Michael T. Davis is professor emeritus at Mount Holyoke College where he founded the architectural studies program and taught courses on the art of the Middle Ages, the arts of Islam, and modern architecture from 1982 to 2022. He also taught at Amherst College, the University of Massachusetts Amherst, the University of Michigan, and Yale University. His research centers on French Gothic architecture and he has published studies on Notre-Dame de Paris, the Palais de la Cité in Paris, Saint-Urbain, Troyes, and the cathedrals of Clermont-Ferrand and Limoges. He served as a co-editor, with Pari Riahi and Laure Katsaros, of Exactitude: On Precision and Play in Contemporary Architecture (University of Massachsuetts Press, 2022). Currently, he is collaborating with Stefaan Van Liefferinge of Columbia University in a study of the full-scale architectural drawings of Clermont-Ferrand Cathedral and is engaged in the digital reconstruction of lost buildings of medieval Paris including the convent of the Cordeliers, the Collège de Cluny, and the Collège de Navarre.
What inspired you to get involved with Friends of Notre-Dame de Paris?
I knew Andrew Tallon through graduate school at Columbia University and was a member of his 2007 dissertation committee along with my mentor, Stephen Murray. As he settled into teaching at Vassar and developed ground-breaking investigation of medieval structure using laser scanning, our friendship continued, linked by a mutual focus on Gothic architecture and, in particular, a passionate interest in Notre-Dame de Paris. Andrew shared his enthusiastic vision of creating a Friends of Notre-Dame nonprofit organization, that would take an active role in pursuing the study and advocating for thoughtful maintenance of the cathedral. When Stephen Murray called to ask if I would consider joining the Friends of Notre-Dame as his successor, I could not say yes fast enough! Andrew, Stephen, and I compose something of a scholarly family and I am honored to have the opportunity to continue their work.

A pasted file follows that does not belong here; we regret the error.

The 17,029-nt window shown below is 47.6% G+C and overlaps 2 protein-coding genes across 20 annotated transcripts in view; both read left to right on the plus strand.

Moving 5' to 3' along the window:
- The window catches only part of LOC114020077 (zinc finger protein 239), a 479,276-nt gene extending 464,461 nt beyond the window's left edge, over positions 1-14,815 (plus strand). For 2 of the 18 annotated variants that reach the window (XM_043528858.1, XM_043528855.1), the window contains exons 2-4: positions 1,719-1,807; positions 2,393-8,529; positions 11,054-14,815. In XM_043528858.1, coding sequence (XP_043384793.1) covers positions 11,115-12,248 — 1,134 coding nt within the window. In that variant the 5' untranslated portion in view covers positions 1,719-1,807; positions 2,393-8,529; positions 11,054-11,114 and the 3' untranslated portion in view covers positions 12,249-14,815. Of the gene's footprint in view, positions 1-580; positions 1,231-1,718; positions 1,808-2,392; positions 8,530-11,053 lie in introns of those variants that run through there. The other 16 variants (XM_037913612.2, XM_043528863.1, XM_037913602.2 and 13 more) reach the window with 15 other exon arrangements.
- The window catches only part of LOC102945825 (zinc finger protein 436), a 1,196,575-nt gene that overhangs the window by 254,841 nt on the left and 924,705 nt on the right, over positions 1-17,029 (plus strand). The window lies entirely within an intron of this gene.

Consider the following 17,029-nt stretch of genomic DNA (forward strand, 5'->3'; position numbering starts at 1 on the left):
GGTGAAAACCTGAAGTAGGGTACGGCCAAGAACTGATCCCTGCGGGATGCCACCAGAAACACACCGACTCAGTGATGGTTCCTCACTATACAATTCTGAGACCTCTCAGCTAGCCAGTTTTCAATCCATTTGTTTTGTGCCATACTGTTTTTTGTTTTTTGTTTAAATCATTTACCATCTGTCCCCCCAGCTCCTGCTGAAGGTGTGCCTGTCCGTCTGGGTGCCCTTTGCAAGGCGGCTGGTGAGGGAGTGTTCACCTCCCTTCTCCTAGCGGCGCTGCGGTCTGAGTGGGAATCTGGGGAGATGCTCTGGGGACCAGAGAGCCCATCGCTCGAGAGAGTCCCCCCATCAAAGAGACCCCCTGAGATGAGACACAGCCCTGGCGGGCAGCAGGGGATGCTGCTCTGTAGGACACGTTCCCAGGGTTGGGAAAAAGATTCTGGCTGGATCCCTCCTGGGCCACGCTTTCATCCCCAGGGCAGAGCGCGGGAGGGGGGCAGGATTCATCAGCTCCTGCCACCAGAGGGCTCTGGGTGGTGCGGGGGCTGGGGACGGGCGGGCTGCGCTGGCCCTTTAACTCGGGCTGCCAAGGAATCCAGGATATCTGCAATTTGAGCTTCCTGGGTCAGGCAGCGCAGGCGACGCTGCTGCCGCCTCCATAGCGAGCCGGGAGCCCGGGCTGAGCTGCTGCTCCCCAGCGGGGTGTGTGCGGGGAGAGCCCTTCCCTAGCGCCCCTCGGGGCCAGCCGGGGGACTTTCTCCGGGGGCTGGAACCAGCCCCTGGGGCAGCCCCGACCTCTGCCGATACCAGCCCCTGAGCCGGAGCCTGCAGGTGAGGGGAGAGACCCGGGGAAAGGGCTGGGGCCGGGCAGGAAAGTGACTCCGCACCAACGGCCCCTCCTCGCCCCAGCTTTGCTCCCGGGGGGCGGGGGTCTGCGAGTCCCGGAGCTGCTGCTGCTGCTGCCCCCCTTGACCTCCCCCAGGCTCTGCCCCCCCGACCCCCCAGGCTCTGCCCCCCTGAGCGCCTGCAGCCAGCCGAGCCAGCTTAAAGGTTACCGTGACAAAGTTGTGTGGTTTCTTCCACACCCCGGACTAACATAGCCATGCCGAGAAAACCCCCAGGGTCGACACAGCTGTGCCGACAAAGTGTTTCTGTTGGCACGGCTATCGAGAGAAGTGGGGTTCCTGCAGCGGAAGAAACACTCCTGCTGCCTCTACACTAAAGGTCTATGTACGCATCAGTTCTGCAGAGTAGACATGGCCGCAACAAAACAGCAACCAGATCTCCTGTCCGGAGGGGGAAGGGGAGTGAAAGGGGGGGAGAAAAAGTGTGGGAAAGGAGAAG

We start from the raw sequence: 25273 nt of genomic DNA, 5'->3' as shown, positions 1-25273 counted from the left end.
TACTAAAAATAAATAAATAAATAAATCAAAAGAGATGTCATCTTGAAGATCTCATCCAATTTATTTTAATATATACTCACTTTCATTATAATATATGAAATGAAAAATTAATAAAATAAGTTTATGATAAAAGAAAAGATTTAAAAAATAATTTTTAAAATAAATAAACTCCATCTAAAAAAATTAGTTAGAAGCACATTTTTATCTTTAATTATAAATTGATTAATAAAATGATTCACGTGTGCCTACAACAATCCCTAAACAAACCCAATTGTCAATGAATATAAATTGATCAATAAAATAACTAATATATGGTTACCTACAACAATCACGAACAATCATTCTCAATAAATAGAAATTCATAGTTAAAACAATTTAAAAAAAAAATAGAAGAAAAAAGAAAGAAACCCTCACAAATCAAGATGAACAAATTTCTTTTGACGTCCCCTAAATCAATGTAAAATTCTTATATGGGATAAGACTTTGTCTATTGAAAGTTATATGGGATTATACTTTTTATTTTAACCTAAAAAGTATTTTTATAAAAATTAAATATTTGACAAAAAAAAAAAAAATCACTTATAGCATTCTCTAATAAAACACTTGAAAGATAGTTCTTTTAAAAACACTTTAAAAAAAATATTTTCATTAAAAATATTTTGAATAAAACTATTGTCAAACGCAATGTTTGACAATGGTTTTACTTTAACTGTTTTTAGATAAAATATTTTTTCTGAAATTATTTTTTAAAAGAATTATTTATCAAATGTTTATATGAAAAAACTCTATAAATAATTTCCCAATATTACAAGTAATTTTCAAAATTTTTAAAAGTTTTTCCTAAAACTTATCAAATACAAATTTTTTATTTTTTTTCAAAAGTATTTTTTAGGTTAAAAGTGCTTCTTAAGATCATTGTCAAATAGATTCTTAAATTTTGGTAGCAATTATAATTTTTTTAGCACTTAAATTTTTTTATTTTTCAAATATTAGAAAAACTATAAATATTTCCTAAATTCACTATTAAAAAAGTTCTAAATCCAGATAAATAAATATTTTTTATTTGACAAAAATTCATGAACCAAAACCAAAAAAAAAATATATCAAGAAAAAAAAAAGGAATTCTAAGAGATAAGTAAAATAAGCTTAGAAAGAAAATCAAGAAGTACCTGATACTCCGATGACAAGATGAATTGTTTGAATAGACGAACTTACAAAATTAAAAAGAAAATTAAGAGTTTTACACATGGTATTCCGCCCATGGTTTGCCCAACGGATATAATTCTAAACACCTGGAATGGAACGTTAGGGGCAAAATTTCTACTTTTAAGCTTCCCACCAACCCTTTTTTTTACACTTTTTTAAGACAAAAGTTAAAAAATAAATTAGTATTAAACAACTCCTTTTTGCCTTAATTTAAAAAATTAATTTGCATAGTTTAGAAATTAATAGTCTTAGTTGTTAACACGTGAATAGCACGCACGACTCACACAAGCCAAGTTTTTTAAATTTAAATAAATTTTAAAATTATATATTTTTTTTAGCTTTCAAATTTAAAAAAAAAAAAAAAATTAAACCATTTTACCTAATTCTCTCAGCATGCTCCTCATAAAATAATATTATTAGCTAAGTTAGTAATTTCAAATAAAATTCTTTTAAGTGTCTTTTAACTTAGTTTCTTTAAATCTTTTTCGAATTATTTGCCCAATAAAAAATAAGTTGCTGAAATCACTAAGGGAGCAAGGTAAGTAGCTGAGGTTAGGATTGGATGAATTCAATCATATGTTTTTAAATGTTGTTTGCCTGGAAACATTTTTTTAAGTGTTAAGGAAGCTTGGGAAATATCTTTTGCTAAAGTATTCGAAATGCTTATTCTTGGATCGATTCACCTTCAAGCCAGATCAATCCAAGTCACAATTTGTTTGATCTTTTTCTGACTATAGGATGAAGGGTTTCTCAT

What drives you as a board member?
I have been working on Parisian Gothic architecture since 1986 when a National Endowment for the Humanities fellowship supported a year’s residence in Paris. My aim at that time was to dig into the city’s architectural environment after the death of Louis IX in 1270 for insight into the cathedral projects at Clermont-Ferrand, the subject of my Ph.D. dissertation, and Limoges. But, of course, Paris wove its magic spell and I have devoted much of my research to its architecture ever since that includes studies of Notre-Dame between 1290 and 1350, the reliefs on the exterior of the cathedral’s choir, the Palais de la Cité, the Franciscan church of Ste-Marie-Madeleine, the Cistercian church and college of St-Bernard, and the Collège de Navarre. I hope to bring to the Board a sense of the range and complexity of Parisian medieval architecture that reveals the special character of Notre-Dame and the creative brilliance of its architects. I also look forward to lending my voice and knowledge to the Board in effective support of the restoration of the cathedral.
What’s your favorite memory of Notre-Dame de Paris?
If I can share two…In the mid-1990s during my study of construction at Notre-Dame around 1300, I requested permission to measure piers before the arrival of tourists. I was told to meet the guardian at the front door at 7 a.m. and we entered an empty interior, one that I had never experienced. In that hour before the tour busses arrived, the silent cathedral seemed even larger, impossibly majestic. As visitors streamed in at 8 a.m., they were quickly lost in its vast spaces. My second memory is playing in the sandbox in the park along the south side of cathedral with my 4-year old daughter, Lauren. Although my attention was claimed by sand castles, the cathedral, its transept rose window, those arcing flying buttresses never failed to inspire our own building efforts.